Tag Archives: Hasselblad

La vie en France

Digging in some boxes the other day I found one of my first rolls of 120 film. I didn’t take many photographs of my life in France so this feels rather special.

Early summertime, just after cherry season.

The Renault 4, the only manual car I’ve ever driven. Bit of a mistake trying to learn in that, as the gear shift lever is under the dash and thus bears no resembling to driving in any other car. Second lesson was aborted early after 15 – yes, fifteen – stalls when I tried to move into first gear.

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Koreshan State Park

Florida is strange. Some of the first settlers in Lee County, who homesteaded before the turn of the 19th century, belonged to a cult. The Koreshans are long gone, in no small part because they believed in separation of the sexes and celibacy. That, and the fact that they suffered crushing disappointment when their Dear Leader failed to rise from the dead as promised.

When I visited, one of the volunteer wardens explained that the Koreshans believed that the Earth is a concave hollow – in other words, our heads are pointing toward the center of the Earth instead of at the Universe. Cyrus Teed, the founder of Koreshanity, offered a substantial sum of money to anyone who could disprove the theory – “and you know what?” she said, “To this day, no one’s been able to claim the reward!”

Seemed a bit pointless to debate the matter with her.

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At work

MJR have launched a new grant for photographers who shoot with film cameras. They’re offering film to the tune of $500 to work on a project. The slideshow that Ying Ang and Ling Ang put together is beautiful (and my work is right at the beginning!).

So in a tribute to them, a couple of photographs from their visit to Florida. You can see some of the photos from this abandoned gas station on Ying’s facebook album.

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Blue #1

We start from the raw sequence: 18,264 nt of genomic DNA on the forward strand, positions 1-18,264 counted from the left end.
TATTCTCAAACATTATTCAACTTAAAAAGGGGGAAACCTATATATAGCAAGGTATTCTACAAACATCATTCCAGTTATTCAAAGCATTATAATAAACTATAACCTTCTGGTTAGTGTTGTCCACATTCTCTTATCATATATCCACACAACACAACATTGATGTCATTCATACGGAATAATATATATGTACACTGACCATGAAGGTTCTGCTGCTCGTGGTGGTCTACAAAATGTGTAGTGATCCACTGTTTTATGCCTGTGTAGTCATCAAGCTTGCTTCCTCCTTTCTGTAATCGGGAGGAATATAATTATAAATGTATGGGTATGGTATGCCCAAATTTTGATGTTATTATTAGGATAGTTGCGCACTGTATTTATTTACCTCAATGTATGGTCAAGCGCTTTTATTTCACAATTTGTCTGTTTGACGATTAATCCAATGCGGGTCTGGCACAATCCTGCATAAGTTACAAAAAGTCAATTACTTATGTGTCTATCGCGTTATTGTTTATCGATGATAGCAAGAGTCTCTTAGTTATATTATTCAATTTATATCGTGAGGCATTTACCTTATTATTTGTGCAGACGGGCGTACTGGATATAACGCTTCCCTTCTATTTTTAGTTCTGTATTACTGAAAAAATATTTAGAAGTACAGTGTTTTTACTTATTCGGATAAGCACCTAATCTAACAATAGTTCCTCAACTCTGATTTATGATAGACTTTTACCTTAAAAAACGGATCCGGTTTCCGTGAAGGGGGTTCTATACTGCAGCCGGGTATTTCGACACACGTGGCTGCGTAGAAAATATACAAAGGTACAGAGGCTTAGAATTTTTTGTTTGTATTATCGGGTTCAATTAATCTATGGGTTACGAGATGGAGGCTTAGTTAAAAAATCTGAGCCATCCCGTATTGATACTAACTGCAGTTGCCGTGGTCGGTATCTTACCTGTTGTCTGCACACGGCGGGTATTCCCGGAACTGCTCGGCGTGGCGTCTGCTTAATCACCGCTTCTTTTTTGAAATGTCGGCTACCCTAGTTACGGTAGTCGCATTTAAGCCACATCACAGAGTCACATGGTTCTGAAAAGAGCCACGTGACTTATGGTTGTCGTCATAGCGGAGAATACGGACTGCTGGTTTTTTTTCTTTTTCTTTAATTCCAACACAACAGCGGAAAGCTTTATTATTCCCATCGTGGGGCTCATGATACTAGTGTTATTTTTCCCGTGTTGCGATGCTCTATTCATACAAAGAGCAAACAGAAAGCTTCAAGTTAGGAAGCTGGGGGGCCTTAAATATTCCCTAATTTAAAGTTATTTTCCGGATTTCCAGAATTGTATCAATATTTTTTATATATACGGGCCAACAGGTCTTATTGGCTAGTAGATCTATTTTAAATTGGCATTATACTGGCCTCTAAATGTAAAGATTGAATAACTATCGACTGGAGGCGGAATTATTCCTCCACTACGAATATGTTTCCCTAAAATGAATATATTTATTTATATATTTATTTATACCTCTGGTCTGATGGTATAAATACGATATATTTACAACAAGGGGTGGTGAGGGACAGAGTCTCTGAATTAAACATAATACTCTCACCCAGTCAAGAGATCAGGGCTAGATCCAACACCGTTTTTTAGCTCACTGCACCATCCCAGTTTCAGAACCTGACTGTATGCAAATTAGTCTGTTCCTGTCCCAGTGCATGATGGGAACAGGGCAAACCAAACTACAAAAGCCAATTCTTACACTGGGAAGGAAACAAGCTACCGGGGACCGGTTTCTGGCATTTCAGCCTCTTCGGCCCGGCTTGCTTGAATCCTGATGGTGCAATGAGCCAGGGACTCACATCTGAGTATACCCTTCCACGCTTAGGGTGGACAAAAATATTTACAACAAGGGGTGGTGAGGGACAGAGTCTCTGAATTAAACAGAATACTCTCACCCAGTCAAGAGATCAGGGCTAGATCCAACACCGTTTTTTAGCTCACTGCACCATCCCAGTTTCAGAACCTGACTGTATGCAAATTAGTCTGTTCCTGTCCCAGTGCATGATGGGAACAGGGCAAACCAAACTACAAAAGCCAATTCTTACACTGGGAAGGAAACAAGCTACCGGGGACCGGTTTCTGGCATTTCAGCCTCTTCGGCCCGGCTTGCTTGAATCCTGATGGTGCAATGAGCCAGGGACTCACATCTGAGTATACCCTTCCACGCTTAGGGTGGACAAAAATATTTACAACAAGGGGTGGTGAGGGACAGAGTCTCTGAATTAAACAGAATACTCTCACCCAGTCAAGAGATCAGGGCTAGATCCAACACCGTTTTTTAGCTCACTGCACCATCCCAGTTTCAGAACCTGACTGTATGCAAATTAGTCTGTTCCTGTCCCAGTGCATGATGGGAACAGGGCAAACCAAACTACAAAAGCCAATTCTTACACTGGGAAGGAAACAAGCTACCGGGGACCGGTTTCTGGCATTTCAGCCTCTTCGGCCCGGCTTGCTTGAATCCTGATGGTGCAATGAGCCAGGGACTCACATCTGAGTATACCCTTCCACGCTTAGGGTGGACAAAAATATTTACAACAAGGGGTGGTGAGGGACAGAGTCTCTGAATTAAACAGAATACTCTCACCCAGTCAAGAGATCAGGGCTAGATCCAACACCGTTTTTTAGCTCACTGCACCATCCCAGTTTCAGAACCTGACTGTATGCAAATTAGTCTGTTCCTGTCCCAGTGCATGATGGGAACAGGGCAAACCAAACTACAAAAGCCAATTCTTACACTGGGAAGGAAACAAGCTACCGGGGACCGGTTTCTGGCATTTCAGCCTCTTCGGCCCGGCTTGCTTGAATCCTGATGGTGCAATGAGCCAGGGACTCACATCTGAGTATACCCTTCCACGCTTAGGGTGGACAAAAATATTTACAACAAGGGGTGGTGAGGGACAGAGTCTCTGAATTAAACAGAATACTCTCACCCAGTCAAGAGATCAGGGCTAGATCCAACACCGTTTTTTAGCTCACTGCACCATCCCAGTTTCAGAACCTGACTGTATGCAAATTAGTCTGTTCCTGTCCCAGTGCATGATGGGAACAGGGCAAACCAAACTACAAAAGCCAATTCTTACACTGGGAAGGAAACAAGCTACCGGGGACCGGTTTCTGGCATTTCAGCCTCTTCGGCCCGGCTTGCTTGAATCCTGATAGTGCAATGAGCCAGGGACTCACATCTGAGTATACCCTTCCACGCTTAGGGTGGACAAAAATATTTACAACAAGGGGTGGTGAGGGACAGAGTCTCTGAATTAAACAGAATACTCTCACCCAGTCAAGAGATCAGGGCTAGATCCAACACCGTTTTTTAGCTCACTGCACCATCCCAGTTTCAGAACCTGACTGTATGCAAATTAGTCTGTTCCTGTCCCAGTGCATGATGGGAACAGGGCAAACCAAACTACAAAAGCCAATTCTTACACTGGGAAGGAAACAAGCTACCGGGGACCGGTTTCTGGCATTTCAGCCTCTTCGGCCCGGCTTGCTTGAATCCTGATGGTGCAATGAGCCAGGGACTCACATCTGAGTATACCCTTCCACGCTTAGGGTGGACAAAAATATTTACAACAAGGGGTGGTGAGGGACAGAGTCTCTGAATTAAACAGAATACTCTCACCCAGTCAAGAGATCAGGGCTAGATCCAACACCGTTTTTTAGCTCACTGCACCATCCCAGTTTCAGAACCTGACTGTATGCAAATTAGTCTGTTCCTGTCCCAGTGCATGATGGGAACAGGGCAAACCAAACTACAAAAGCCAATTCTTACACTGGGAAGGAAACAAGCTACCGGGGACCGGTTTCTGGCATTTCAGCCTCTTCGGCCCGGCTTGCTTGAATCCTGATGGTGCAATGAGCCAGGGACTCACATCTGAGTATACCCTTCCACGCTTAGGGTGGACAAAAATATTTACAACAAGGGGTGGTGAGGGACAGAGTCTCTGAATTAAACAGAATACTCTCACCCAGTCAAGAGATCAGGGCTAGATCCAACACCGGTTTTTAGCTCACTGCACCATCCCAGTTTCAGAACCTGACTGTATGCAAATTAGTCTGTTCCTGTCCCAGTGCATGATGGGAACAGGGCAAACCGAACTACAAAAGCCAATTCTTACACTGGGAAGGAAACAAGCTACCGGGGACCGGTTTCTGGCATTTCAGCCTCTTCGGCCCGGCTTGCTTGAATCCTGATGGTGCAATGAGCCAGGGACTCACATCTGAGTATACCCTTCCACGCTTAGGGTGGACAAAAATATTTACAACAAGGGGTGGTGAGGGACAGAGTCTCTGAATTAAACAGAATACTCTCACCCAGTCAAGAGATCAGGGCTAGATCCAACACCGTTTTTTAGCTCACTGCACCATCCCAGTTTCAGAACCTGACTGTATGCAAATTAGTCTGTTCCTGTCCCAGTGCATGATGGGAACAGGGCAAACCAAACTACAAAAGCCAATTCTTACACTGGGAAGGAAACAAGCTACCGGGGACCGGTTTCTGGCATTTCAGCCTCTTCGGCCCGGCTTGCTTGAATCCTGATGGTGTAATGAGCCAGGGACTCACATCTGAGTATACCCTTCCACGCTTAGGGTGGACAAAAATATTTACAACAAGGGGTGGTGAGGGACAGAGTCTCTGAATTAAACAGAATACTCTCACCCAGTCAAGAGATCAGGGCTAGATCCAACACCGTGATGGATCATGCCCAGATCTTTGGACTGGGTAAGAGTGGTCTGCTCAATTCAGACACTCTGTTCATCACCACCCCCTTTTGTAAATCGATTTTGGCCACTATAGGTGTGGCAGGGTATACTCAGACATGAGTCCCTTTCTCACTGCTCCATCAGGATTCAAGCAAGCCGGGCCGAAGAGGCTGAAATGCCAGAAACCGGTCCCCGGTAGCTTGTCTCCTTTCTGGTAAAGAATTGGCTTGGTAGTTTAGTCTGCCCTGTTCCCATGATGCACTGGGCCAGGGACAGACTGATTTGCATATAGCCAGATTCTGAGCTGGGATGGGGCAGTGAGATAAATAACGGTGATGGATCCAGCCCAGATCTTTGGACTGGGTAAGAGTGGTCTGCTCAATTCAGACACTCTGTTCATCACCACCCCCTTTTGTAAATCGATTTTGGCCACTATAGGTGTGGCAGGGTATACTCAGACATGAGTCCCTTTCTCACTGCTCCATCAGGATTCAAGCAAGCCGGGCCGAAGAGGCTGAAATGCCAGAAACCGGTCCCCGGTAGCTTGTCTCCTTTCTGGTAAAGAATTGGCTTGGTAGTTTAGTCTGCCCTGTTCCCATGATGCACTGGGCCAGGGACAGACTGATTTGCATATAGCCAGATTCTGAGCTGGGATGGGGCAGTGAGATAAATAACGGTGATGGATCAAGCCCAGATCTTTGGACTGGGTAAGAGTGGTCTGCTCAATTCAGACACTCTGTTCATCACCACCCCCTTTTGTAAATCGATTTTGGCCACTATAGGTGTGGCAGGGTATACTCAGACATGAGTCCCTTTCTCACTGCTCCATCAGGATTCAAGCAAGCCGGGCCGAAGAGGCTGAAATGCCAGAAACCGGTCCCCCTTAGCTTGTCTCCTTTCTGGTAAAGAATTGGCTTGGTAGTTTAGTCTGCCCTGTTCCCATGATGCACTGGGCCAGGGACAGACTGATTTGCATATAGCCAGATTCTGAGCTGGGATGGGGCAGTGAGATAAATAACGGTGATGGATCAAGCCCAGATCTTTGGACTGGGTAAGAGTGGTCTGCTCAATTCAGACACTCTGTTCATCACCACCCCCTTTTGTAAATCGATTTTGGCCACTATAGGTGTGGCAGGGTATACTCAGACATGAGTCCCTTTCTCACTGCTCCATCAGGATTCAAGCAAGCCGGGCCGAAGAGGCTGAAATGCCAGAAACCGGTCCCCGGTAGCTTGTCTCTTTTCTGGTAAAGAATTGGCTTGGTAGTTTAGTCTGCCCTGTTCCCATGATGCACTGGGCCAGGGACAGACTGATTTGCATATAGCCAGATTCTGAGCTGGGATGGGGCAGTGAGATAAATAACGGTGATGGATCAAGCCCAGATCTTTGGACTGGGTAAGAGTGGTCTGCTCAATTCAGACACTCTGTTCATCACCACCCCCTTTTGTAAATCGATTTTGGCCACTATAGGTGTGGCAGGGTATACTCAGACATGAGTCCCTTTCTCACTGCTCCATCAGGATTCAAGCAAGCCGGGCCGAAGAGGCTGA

You should be shooting right now, he said. You should be shooting the sky and the sea, and how they’ve become one today. Like that Japanese photographer does.

The rain obliterated the view of Rio, the islands, Christ the Redeemer, and the little boats. At first meditative and cooling, the rain turned deadly, turning earth into mud and bringing homes down with it. The death toll topped 200 in the end. It didn’t stop raining for about four days; I was on a plane out of there after the first two.

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Portraits are difficult for me. I am sure that my awkwardness in asking permission makes my subject feel awkward, and a vicious cycle is created. But occasionally I get it right.

Mother and child, Rajasthan, India

This young woman was married to a slightly older man, and this is their second son. They kindly invited me into their home after I turned up unannounced at their wall, and let to take as many pictures as I wanted. She was shy, and wanted me to photograph only her children and her husband. But with a little persistent interest on my part, she finally stopped preparing chai and posed with her son.

Brothers, Rajasthan, India

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Camera karma

One of my friends breaks compact digital cameras like it’s her job. She handles disposable film cameras like a pro, it’s just the little newfangled ones that commit suicide in her hands.

I can sympathise because I’ve been cursed by bad photo juju and I’m not sure why. In the past sixth months I’ve lost two rolls of 36-exposure 35mm film to an untuned Rollei 35 and any number of frames to a 120 film back that needs calibrating (which was sent off for repair to skilled expert who sadly passed away while my film back was in transit). The replacement back is faulty and results in double exposures. On top of that my scans are all over the place. (Do I dare mention the broken Canon L-lens?).

The result? More time spent on fixing equipment and trying to figure out software than on photographing and editing.

The two rolls of ruined film are what really bother me. I can remember the still frames in my head but there they shall remain. Staircases on a brick building in New York, perfectly lit in the winter sun; a cab ride with friends; the best caipirinhas in Rio State; a garden full of gnomes.

Does anyone know how to fix bad camera karma?

A happy accident for once. Double exposure thanks to my broken 120 film back.

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It was Ying that made me do it.

I’m nervous about a public blog. Who wants to read what I write? Who wants to see my pictures?

But I have to do something. So this is it.

Ying – I blame you.

Somewhere on the road, Ladakh, Jammu & Kashmir, India. July 2009. Stuck on a hairpin bend.

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